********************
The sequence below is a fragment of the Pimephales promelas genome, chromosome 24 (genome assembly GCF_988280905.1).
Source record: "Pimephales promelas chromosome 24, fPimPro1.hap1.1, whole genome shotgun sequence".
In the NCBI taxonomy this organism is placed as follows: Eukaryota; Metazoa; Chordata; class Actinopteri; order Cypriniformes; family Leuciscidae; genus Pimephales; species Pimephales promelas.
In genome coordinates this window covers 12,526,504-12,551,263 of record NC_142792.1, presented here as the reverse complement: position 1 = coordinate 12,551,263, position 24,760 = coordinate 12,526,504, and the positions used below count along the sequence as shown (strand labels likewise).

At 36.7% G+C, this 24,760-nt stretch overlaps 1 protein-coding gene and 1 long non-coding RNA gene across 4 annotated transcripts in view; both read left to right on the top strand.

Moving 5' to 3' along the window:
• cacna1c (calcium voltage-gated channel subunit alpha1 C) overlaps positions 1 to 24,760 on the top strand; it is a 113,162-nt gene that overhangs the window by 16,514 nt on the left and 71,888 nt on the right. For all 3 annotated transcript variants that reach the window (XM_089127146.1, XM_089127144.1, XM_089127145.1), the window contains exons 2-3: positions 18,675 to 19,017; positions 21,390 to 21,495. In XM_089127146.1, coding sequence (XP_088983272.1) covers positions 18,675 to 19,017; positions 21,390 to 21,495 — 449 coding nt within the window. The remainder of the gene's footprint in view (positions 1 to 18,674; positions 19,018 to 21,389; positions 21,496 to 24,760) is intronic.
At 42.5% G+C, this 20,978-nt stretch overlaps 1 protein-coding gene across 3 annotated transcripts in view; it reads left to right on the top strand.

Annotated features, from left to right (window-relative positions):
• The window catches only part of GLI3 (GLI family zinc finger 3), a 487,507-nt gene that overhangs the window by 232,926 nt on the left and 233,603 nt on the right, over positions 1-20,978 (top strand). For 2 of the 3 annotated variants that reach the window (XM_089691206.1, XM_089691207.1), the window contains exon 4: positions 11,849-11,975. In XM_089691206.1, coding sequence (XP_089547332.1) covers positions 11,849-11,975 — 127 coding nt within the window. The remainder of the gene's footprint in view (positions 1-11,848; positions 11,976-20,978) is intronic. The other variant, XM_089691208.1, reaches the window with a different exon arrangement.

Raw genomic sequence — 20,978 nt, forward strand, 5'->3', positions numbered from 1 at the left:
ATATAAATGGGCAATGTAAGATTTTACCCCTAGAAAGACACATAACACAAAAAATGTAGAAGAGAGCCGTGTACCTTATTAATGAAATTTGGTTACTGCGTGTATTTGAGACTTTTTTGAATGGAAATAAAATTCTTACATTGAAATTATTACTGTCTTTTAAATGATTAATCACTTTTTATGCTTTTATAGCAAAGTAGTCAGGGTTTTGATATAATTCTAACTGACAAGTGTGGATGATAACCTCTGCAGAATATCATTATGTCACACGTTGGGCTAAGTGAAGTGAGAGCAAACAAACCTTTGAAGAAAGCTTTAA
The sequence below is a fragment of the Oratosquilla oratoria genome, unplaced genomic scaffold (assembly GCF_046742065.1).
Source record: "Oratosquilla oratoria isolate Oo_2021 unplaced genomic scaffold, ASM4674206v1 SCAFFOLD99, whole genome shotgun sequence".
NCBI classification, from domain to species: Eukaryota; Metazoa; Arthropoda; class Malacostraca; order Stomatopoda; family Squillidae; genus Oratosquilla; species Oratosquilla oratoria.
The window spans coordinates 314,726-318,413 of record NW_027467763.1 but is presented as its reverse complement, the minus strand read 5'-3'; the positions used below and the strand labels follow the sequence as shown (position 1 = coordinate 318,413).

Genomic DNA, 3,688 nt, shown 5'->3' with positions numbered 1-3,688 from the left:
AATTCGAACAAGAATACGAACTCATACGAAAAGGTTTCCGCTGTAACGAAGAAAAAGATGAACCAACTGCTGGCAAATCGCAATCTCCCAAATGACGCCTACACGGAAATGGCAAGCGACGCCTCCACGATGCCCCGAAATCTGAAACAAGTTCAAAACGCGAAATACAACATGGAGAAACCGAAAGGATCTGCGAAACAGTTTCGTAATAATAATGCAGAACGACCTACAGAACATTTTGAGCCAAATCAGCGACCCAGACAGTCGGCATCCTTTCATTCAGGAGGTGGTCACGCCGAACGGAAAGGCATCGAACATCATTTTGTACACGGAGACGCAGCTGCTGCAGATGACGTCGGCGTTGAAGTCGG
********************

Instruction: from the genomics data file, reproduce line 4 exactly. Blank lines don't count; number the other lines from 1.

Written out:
In genome coordinates this window covers 12,526,504-12,551,263 of record NC_142792.1, presented here as the reverse complement: position 1 = coordinate 12,551,263, position 24,760 = coordinate 12,526,504, and the positions used below count along the sequence as shown (strand labels likewise).